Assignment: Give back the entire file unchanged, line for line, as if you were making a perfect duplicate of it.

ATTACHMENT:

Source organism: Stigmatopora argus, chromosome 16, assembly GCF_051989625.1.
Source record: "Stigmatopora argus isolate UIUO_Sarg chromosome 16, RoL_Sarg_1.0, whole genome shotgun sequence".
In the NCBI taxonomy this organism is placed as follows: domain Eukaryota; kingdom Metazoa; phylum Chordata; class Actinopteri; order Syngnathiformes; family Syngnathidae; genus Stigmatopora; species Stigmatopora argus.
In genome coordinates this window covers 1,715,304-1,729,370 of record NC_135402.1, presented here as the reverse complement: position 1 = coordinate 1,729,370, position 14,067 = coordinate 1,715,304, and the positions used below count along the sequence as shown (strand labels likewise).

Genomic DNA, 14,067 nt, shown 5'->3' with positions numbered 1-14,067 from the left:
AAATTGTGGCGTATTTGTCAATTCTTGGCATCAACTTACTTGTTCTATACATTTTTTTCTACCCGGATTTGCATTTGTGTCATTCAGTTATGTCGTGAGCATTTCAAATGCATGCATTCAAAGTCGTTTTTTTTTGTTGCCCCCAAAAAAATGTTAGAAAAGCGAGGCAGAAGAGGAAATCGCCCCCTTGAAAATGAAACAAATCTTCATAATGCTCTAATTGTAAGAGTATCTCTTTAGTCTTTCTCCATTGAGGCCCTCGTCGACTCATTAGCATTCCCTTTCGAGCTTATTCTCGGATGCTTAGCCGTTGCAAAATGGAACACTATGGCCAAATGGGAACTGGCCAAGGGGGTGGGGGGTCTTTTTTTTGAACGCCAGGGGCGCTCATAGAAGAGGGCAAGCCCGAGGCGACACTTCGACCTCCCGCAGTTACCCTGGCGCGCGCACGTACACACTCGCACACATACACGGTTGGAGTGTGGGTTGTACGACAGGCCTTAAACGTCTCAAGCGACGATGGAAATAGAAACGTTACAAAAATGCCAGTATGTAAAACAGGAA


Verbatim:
Source organism: Stigmatopora argus, chromosome 16, assembly GCF_051989625.1.
Source record: "Stigmatopora argus isolate UIUO_Sarg chromosome 16, RoL_Sarg_1.0, whole genome shotgun sequence".
In the NCBI taxonomy this organism is placed as follows: domain Eukaryota; kingdom Metazoa; phylum Chordata; class Actinopteri; order Syngnathiformes; family Syngnathidae; genus Stigmatopora; species Stigmatopora argus.
In genome coordinates this window covers 1,715,304-1,729,370 of record NC_135402.1, presented here as the reverse complement: position 1 = coordinate 1,729,370, position 14,067 = coordinate 1,715,304, and the positions used below count along the sequence as shown (strand labels likewise).

Genomic DNA, 14,067 nt, shown 5'->3' with positions numbered 1-14,067 from the left:
AAATTGTGGCGTATTTGTCAATTCTTGGCATCAACTTACTTGTTCTATACATTTTTTTCTACCCGGATTTGCATTTGTGTCATTCAGTTATGTCGTGAGCATTTCAAATGCATGCATTCAAAGTCGTTTTTTTTTGTTGCCCCCAAAAAAATGTTAGAAAAGCGAGGCAGAAGAGGAAATCGCCCCCTTGAAAATGAAACAAATCTTCATAATGCTCTAATTGTAAGAGTATCTCTTTAGTCTTTCTCCATTGAGGCCCTCGTCGACTCATTAGCATTCCCTTTCGAGCTTATTCTCGGATGCTTAGCCGTTGCAAAATGGAACACTATGGCCAAATGGGAACTGGCCAAGGGGGTGGGGGGTCTTTTTTTTGAACGCCAGGGGCGCTCATAGAAGAGGGCAAGCCCGAGGCGACACTTCGACCTCCCGCAGTTACCCTGGCGCGCGCACGTACACACTCGCACACATACACGGTTGGAGTGTGGGTTGTACGACAGGCCTTAAACGTCTCAAGCGACGATGGAAATAGAAACGTTACAAAAATGCCAGTATGTAAAACAGGAA